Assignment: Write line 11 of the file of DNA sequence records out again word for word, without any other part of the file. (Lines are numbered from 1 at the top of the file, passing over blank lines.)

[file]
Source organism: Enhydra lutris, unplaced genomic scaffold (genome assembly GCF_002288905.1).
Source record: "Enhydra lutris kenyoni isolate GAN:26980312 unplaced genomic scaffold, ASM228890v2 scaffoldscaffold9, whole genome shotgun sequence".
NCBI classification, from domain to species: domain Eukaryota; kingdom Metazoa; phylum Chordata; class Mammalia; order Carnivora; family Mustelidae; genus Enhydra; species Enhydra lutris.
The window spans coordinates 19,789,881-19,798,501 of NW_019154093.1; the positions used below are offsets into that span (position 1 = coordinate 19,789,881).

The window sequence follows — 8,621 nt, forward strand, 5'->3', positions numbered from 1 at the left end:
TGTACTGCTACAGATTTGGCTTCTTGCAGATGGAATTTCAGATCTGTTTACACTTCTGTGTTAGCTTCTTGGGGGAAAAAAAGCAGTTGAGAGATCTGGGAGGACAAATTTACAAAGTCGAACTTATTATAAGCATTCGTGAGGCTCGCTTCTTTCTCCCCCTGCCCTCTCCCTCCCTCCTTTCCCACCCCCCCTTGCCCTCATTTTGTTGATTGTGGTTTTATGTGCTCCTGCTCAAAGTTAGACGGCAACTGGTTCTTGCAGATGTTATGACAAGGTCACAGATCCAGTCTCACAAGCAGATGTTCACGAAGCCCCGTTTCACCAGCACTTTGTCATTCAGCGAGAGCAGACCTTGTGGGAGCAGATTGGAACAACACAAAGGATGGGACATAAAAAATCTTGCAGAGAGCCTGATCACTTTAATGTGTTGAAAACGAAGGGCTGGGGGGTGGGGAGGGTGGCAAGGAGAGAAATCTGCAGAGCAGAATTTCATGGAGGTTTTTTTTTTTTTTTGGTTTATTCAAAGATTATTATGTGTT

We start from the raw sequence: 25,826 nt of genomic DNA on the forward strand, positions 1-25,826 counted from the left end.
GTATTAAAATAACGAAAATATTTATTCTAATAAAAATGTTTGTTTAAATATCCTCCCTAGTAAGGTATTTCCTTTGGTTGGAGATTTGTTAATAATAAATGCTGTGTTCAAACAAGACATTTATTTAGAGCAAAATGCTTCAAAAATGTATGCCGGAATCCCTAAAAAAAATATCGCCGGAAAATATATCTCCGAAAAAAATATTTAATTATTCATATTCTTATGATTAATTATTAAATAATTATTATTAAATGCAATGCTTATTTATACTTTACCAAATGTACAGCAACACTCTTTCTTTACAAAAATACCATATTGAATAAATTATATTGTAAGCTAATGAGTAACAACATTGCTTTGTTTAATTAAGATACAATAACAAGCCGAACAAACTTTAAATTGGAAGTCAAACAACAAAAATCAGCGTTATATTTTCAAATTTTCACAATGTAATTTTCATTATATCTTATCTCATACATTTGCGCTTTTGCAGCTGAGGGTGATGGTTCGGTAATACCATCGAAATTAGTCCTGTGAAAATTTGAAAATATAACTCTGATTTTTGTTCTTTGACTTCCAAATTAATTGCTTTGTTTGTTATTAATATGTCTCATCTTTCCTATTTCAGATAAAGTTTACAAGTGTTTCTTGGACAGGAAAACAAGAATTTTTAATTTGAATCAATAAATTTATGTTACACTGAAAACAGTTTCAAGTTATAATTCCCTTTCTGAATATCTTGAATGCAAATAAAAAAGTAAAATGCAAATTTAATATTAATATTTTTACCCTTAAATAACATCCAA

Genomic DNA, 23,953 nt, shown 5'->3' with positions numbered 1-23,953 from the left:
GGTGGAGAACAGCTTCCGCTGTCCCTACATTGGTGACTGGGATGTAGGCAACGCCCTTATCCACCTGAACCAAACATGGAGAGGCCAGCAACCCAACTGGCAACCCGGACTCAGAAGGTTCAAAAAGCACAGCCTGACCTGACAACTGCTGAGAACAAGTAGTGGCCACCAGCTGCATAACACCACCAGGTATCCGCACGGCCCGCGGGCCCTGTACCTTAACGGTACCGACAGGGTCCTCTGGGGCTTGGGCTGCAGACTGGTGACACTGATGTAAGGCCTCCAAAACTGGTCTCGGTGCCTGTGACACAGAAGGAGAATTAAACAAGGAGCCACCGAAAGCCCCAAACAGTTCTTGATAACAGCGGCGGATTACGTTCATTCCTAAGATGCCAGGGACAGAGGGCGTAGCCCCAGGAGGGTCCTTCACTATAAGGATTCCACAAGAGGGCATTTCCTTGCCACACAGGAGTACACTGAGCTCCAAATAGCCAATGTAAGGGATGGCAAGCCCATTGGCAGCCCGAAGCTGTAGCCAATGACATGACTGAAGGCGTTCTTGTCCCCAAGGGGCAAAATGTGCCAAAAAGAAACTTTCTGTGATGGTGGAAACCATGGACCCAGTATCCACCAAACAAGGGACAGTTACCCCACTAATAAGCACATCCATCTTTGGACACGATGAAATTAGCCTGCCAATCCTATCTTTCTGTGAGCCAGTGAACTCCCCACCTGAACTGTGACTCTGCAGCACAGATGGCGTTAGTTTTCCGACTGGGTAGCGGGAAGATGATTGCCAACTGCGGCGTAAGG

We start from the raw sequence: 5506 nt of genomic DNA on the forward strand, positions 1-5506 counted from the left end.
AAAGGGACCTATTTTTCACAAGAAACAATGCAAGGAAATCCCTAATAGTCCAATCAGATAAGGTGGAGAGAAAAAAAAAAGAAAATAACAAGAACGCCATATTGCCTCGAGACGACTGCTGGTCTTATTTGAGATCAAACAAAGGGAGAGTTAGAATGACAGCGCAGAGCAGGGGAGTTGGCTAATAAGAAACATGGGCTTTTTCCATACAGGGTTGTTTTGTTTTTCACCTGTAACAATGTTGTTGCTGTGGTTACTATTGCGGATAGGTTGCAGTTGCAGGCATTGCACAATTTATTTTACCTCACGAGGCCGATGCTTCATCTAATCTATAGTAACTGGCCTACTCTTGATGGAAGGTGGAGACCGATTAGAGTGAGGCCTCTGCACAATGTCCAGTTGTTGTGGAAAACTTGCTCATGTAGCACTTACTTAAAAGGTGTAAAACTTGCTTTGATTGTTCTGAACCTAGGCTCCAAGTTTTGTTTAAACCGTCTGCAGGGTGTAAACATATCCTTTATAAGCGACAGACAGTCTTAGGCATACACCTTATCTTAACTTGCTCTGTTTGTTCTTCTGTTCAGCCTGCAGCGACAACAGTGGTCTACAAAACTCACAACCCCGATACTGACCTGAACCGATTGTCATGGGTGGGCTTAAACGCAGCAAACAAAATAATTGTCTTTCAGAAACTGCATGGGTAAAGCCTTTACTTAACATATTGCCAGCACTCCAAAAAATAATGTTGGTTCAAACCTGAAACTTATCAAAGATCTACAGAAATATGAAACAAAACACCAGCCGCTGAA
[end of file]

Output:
We start from the raw sequence: 5506 nt of genomic DNA on the forward strand, positions 1-5506 counted from the left end.